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Lies, Damn Lies, and Viral Content-Debunking the Myth of Measure PP prohibiting roads

Original post made by Resident of Ventana Hills, Another Pleasanton neighborhood, on May 12, 2016

Craig Silverman, who's affiliated with the Tow Center for Digital Journalism, a part of the Columbia Journalism School, recently stated in a research report:

"Misinformation is often more viral and spreads with greater frequency
than corrective information. One reason for this is that false information
is designed to meet emotional needs, reinforce beliefs, and provide fodder for our inherent desire to make sense of the world. These powerful
elements combine with the ways humans process information to make
debunking online misinformation a significant challenge…"

That said, if you're trying to determine how to vote on Measure K, which will either approve/reaffirm or reject the previously approved Lund Ranch II housing project, know this:

The No on Measure K supporters have repeatedly and continue to claim that prohibiting roads has always been the intent and part of Measure PP, and use this myth to claim that the Lund Ranch II housing project violates Measure PP, and vehemently promote this myth as a primary reason why you should vote no on Measure K.

Their claim is blatantly FALSE. Roads have never been a part of Measure PP.

In FACT, former Councilmember Matt Sullivan and current Councilmember Karla Brown (a co-author of Measure PP) will debunk this myth for you:

Web Link

Don't believe the misinformation--instead, get the FACTS, get INFORMED, and discover the TRUTH about the Lund Ranch II housing project and Measure K.

Web Link

Comments (12)

Posted by Registered Joe
a resident of Another Pleasanton neighborhood
on May 12, 2016 at 8:45 pm

And yet another thread. I'm losing my ability to cut and paste. The details of PP or K or whether they're consistent with each other through time and intent aren't important.

My fact is that there is no compelling reason to build. I see no benefit to the city or its residents. I see a potential influx of tax dollars that we don't require. Existing taxes won't decrease; spending will. I see infrastructure that will have to be maintained long after the developer has developed, and after the sitting city council has moved on to other things. I see the door opening for even more development in Pleasanton.

I see the chances for development decreasing if we continue to resist; not for legal reasons, but for business reasons. More resistance means more developers' money needs to be spent to overcome that resistance, cash that would otherwise go toward profits or into reelection campaign funds.

Posted by BobB
a resident of Another Pleasanton neighborhood
on May 12, 2016 at 9:25 pm

BobB is a registered user.


You just keep pasting in the same thing.

You need to change this -- " I see no benefit to the city or its residents "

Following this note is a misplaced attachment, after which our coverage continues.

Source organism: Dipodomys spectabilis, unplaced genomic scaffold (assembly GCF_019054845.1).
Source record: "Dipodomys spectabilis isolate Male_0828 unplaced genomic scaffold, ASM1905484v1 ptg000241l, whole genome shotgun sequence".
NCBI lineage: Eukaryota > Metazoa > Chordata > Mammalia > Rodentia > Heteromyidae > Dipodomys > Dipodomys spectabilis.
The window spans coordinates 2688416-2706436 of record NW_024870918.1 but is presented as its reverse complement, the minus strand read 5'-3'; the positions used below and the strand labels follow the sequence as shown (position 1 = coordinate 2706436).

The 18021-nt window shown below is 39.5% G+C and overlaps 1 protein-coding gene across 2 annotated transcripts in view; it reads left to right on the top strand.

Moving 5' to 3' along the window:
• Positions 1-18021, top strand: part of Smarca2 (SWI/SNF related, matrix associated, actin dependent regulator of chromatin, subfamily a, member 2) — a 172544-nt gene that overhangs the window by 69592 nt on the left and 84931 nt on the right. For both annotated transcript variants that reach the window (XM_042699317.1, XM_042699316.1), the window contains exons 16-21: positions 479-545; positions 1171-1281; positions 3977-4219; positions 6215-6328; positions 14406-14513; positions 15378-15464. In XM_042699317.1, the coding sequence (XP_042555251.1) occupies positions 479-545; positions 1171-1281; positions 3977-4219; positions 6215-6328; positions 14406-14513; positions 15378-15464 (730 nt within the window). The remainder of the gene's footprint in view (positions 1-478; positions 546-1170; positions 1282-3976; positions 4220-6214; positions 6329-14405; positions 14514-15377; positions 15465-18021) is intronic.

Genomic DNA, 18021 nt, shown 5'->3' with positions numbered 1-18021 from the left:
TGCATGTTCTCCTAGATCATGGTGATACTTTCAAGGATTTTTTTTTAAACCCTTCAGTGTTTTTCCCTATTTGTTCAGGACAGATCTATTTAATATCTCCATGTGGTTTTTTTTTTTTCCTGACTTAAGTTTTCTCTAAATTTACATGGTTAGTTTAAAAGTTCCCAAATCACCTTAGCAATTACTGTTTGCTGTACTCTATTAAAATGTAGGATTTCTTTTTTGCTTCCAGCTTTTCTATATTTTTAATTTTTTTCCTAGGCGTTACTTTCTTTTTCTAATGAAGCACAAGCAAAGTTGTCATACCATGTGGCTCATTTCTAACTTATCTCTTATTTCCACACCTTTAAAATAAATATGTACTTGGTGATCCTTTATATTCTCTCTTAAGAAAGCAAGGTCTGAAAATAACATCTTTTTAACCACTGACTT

It clearly benefits residents who might want to buy one of the houses? Right?

Also, how do you feel about all the apartments going up at Bernal and Stanley? We got those because of "resistance". Pleasanton was sued and Pleasanton lost and we got a bunch of high density apartments as a result. That also cost the city all the money it took to defend against the lawsuit.

Posted by Janet
a resident of Canyon Meadows
on May 12, 2016 at 11:24 pm

We don't want more houses. Get it??

Are you paid for by the developers? Move to Dublin. They love your kind-more developers and lots more houses on the hills.

Posted by Sam
a resident of Oak Hill
on May 13, 2016 at 7:44 am

Yet another "pro-K" thread started by "Resident of Ventana Hills"??? What is this now, the fourth or fifth thread you started on this topic? Lay it off with the spamming, fella. It's like you're worried that someone is going to build a 5-lane freeway through your neighborhood when in reality the worst that's going to happen is that there will be a little more traffic from a few new houses. Can't speak for others but you're really annoying me, and although I often don't bother to vote in minor elections I'm now going to make a special effort to vote in this one just in order to vote "No" on Measure K. Congratulations. Keep it up and see how many more people you manage to annoy by bombarding the forums with more "pro-K" spam threads.

Posted by Resident of Ventana Hills
a resident of Another Pleasanton neighborhood
on May 13, 2016 at 9:37 am


Apparently the truth hurts, doesn't it?

The truth, in this case, shows that the whole "roads are structures" argument re: Measure PP that you and others have banged the drum on here in this forum and elsewhere (e.g., City Council meetings, etc.) for who knows how long in order to prove that Measure K violates Measure PP is completely FALSE, and utterly and completely IRRELEVANT.


I don't want any more houses, either, nor do my neighbors, but you're wrong and ignorant of the situation if you think voting no on Measure K stops the development. It doesn't. All a defeat of Measure K does is restart the process a year from now, and who knows what the next go-round will result in?